Ghazal 108, Verse 12x


shai;x jii ka((be kaa jaanaa ma((luum
aap masjid me;N gadhaa baa;Ndhte hai;N

1) Shaikh-ji, going to the Ka'bah-- well, it's 'known' [to be impossible]!
2) you tie/'bind' a donkey in the mosque


gadhaa : 'An ass, a donkey; (met.) a stupid fellow, blockhead, fool'. (Platts p.899)

Gyan Chand:

Shaikh-ji, your going into the Ka'bah-- well, it's 'known' to us [to be impossible]! This would be just the same kind of thing, as if a donkey would be tethered inside a mosque. He has called the Shaikh a donkey. (270)


ISLAMIC: {10,2}

Raza p. 234. S. R. Faruqi's choices. This verse is from a different, unpublished, ham-:tar;h ghazal from the same year, and is included for comparison. In the unpublished ghazal, this was the fifth verse.

Here's a wickedly, mischievously amusing little sneer at the Shaikh. (For more on this use of ma((luum , see {4,3}.) It's presented as an 'A,B' verse-- how are the two lines to be connected? Here are some of the possible ways:

=Shaikh-ji, you're too stupid to go to the Ka'bah-- you're such an insensitive fool that you actually tether your donkey in the precincts of the mosque itself

=Shaikh-ji, for you to enter the Ka'bah would be about as suitable as a donkey being led into a mosque and tethered there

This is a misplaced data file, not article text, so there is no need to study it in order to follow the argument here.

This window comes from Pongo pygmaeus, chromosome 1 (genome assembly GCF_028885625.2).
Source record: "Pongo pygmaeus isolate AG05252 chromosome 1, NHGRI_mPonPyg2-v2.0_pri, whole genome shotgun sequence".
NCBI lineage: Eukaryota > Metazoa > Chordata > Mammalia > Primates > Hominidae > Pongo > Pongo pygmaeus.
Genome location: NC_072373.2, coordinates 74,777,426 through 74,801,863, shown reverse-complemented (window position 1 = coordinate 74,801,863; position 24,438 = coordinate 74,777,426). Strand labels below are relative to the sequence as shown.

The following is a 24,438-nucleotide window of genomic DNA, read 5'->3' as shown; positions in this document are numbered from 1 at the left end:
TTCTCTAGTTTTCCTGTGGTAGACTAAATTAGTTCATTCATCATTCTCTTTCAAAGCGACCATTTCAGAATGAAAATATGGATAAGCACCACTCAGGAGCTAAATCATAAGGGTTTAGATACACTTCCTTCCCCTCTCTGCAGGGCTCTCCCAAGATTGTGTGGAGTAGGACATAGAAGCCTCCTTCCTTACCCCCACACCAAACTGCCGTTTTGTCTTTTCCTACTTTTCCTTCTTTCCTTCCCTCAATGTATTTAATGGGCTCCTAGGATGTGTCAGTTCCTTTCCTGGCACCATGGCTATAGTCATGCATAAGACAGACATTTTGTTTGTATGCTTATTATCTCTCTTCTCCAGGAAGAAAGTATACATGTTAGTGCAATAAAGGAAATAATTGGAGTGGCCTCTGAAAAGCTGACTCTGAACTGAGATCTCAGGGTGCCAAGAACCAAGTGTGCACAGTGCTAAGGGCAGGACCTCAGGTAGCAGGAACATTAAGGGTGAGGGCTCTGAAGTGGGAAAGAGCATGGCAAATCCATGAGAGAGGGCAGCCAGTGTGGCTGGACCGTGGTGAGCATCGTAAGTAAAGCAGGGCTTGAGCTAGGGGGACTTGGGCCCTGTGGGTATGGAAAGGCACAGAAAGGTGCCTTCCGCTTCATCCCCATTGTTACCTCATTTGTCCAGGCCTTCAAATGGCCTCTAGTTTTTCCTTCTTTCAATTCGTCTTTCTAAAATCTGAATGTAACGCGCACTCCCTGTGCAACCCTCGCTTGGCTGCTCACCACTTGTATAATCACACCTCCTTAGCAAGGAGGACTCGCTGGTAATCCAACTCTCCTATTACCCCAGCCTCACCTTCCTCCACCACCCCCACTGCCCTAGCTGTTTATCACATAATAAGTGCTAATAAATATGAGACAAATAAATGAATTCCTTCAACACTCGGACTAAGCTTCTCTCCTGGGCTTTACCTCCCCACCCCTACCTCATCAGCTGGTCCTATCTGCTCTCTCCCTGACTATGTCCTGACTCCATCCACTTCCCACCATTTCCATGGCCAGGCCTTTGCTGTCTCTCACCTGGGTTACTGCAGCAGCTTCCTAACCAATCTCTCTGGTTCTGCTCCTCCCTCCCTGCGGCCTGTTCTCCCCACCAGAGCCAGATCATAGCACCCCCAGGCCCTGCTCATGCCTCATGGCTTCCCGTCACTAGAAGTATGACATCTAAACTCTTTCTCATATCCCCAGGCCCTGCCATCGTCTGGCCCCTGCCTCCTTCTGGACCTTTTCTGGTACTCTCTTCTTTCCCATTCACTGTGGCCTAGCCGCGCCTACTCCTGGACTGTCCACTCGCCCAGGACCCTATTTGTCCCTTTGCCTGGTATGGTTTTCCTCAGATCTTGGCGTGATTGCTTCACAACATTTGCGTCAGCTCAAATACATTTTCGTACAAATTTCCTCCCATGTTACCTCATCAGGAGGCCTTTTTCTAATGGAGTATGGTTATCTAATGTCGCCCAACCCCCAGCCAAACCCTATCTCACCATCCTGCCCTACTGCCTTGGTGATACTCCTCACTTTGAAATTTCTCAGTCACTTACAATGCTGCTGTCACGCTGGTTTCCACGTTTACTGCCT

=Shaikh-ji, when you speak of going to the Ka'bah, when you aspire to something so far beyond you-- it's as if with your words you 'tether a donkey in a mosque'

=Shaikh-ji, you'll never make it as far as the Ka'bah-- on your spiritual journey, the moment you arrived even at the local mosque, you settled in there and made camp!

=Shaikh-ji, you can't see beyond your nose-- far from wanting to go onward even as far as the Ka'bah (much less beyond it as I real seeker would), you limit your sights only to your local mosque (compare {93,3x})

Of course, any way you look at it, it's insulting to the Shaikh. But is the speaker mocking the Shaikh for wanting (most presumptuously!) to go to the Ka'bah, or not wanting (most unworthily!) to go there? As so often, Ghalib has cleverly made it impossible for us to tell.